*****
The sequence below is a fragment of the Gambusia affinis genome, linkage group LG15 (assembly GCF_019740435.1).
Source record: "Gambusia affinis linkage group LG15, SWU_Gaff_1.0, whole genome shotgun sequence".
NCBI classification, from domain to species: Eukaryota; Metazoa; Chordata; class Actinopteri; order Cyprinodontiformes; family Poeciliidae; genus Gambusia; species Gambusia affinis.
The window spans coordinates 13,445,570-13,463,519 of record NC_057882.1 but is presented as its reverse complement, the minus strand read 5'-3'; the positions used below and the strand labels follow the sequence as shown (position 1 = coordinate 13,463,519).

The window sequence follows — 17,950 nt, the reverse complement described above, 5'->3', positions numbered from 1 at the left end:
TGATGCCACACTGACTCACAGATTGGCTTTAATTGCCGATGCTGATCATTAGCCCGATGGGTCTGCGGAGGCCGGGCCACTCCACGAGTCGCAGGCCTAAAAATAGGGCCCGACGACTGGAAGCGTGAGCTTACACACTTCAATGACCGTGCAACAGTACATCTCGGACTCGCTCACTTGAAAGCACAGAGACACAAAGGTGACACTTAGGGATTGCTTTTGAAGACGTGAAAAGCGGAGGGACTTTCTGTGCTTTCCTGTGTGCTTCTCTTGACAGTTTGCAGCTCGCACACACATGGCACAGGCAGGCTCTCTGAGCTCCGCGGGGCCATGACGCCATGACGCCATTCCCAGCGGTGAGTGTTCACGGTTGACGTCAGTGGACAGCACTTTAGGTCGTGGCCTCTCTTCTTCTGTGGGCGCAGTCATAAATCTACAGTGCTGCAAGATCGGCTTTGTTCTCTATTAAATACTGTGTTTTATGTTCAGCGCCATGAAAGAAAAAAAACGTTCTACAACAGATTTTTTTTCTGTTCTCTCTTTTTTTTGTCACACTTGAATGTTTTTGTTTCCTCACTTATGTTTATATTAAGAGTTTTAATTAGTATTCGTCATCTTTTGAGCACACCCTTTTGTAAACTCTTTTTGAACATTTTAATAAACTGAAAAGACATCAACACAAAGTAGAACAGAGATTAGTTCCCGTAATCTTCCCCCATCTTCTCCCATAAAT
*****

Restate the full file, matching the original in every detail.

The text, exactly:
The sequence below is a fragment of the Gambusia affinis genome, linkage group LG15 (assembly GCF_019740435.1).
Source record: "Gambusia affinis linkage group LG15, SWU_Gaff_1.0, whole genome shotgun sequence".
NCBI classification, from domain to species: Eukaryota; Metazoa; Chordata; class Actinopteri; order Cyprinodontiformes; family Poeciliidae; genus Gambusia; species Gambusia affinis.
The window spans coordinates 13,445,570-13,463,519 of record NC_057882.1 but is presented as its reverse complement, the minus strand read 5'-3'; the positions used below and the strand labels follow the sequence as shown (position 1 = coordinate 13,463,519).

The window sequence follows — 17,950 nt, the reverse complement described above, 5'->3', positions numbered from 1 at the left end:
TGATGCCACACTGACTCACAGATTGGCTTTAATTGCCGATGCTGATCATTAGCCCGATGGGTCTGCGGAGGCCGGGCCACTCCACGAGTCGCAGGCCTAAAAATAGGGCCCGACGACTGGAAGCGTGAGCTTACACACTTCAATGACCGTGCAACAGTACATCTCGGACTCGCTCACTTGAAAGCACAGAGACACAAAGGTGACACTTAGGGATTGCTTTTGAAGACGTGAAAAGCGGAGGGACTTTCTGTGCTTTCCTGTGTGCTTCTCTTGACAGTTTGCAGCTCGCACACACATGGCACAGGCAGGCTCTCTGAGCTCCGCGGGGCCATGACGCCATGACGCCATTCCCAGCGGTGAGTGTTCACGGTTGACGTCAGTGGACAGCACTTTAGGTCGTGGCCTCTCTTCTTCTGTGGGCGCAGTCATAAATCTACAGTGCTGCAAGATCGGCTTTGTTCTCTATTAAATACTGTGTTTTATGTTCAGCGCCATGAAAGAAAAAAAACGTTCTACAACAGATTTTTTTTCTGTTCTCTCTTTTTTTTGTCACACTTGAATGTTTTTGTTTCCTCACTTATGTTTATATTAAGAGTTTTAATTAGTATTCGTCATCTTTTGAGCACACCCTTTTGTAAACTCTTTTTGAACATTTTAATAAACTGAAAAGACATCAACACAAAGTAGAACAGAGATTAGTTCCCGTAATCTTCCCCCATCTTCTCCCATAAAT